One of the best things about Bowlus’ solar panels is that they’re portable. That means you can park your RV where you need to, but still position your panels to maximize solar energy. If your solar panels are on the roof of your RV, then the required position of your solar panels dictates where you park.

5. Manage your water usage
Managing water consumption is key to any successful boondocking experience. There’s a reason boondockers call it dry camping – you’ll want to bring plenty of water with you. Of course, you’ll need to fill your RV’s fresh water tank, but we also recommend you bring along several large 3 or 5 gallon jugs of drinking water as well. Use the water in your tanks for taking showers, flushing the toilet (Bowlus best-in-class cassette toilet is very water efficient), and doing dishes. Then you can use the bottled water for drinking, making coffee, and cooking.

If you’ve never boondocked before, it’s a good idea to dry camp at a campground for a weekend in your luxury travel trailer so you have a realistic idea of how much water you use (we bet it’ll be more than you think!). Then follow some of these tricks for conserving water off grid.
Turn off the water while you’re brushing your teeth.
Wash dishes once a day, which is more water efficient than doing them as you go.
Reduce the number of dishes you have by cooking in foil packets over the campfire (toss your protein, veggies, seasonings into the foil and set the packet in the hot coals or a grate over your fire). Consider using paper plates that you can then burn in your campfire.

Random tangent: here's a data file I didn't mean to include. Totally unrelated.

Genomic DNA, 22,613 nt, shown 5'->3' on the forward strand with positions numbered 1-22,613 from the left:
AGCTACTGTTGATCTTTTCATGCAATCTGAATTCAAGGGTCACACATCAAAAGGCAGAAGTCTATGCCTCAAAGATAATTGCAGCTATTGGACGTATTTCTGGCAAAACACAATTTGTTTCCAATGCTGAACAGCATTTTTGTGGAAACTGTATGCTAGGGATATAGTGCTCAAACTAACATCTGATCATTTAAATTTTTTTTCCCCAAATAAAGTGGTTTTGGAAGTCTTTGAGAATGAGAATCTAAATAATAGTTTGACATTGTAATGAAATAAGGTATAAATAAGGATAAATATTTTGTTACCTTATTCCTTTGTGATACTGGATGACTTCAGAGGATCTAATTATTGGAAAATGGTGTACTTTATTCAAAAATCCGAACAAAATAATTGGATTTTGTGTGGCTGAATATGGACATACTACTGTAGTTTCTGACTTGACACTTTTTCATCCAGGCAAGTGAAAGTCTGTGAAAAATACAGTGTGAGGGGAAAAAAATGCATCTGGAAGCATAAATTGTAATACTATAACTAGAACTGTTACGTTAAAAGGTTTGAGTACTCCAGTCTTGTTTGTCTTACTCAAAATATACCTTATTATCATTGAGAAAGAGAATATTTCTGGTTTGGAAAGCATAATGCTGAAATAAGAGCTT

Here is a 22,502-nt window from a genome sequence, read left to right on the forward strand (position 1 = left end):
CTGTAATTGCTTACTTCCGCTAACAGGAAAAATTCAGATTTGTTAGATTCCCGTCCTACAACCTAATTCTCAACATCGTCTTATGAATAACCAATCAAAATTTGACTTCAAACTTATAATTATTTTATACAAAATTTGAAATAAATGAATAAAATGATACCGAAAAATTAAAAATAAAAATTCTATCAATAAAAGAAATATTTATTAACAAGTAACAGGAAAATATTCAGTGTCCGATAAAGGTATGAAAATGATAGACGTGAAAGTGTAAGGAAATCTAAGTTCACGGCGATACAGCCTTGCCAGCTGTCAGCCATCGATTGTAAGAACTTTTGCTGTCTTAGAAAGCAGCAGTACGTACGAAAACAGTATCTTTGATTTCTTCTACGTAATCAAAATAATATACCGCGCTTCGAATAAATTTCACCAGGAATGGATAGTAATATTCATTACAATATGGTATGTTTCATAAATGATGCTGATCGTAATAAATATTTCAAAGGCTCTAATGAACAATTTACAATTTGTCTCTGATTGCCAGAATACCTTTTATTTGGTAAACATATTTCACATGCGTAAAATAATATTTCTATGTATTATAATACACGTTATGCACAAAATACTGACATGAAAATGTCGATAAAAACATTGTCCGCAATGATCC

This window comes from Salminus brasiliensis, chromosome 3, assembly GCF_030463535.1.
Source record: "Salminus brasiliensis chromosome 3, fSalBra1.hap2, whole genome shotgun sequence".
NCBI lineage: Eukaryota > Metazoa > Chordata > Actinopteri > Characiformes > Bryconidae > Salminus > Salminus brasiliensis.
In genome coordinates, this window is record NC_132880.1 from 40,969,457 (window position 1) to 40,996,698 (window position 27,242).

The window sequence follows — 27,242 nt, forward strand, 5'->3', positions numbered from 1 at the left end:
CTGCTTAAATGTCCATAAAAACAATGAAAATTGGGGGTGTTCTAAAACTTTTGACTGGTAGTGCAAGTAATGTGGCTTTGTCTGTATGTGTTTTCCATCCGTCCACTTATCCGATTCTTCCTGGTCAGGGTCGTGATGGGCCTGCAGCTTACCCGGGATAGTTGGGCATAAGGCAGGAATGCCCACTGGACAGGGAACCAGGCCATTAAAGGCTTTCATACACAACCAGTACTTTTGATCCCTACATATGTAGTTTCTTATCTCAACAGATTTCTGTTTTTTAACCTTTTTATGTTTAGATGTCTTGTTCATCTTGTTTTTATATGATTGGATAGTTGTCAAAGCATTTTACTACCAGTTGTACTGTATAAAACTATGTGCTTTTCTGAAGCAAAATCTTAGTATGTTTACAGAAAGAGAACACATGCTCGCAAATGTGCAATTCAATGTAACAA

Finally, if you’re going to be really remote, consider bringing a water purifier or purification tablets. Replenishing your supplies directly from a stream could make you sick.

6. Know your RV tank limits
It’s illegal to dump your black tank and gray tank at your boondocking campsite so you’ll need to know your RV wastewater tank limits before you go. If you’re planning on staying for a while, you may need to break camp so you can empty your holding tanks at the nearest dump station. If you’re in a Bowlus, it’s easy to transport the cassette to the nearest public bathroom.

7. Boondock with a buddy
While sometimes you want to get away from everything and everyone, you may want to take your first trip with someone who’s more experienced off the grid. Not only can they teach you the things they’ve learned along the way, but you can share supplies and spend quality time with friends around the campfire.

At a minimum, you should give your GPS coordinates and expected date of return to a friend or family member so someone knows where you are. While they’ll likely never be needed, it’s a good precaution to take.

8. Have a plan for your clothing
This one is straightforward, but it’s something to think about before you hit the road. You either need to bring enough clothes for the duration of your off grid trip or you need to have a plan for how you’ll do your laundry.

9. Pre-plan and prepare your meals and snacks ahead of time
Preparing food at home is a great way to conserve water while you’re camping (and it’s a great time saver too). Doing the prep work at home means there are fewer pots and pans to scour at your campsite. It also eliminates the last minute trips to the store (which could take hours depending on where you are) for that one missing ingredient. We recommend you make a meal plan before you go (including all the condiments!) to be sure you have everything you’ll need. Then, store it in your RVs fridge in glass containers and you’ll be ready to heat and eat!

One other great tip is to pre-wash your fruits and vegetables so they’re ready to grab and go.

10. Take time to really enjoy nature
Presumably, one of the reasons you want to boondock is to get away from the hustle and bustle of city life. Make sure you pack camp chairs and plan to spend some time sitting around the campfire and just soaking in the sights and sounds of nature.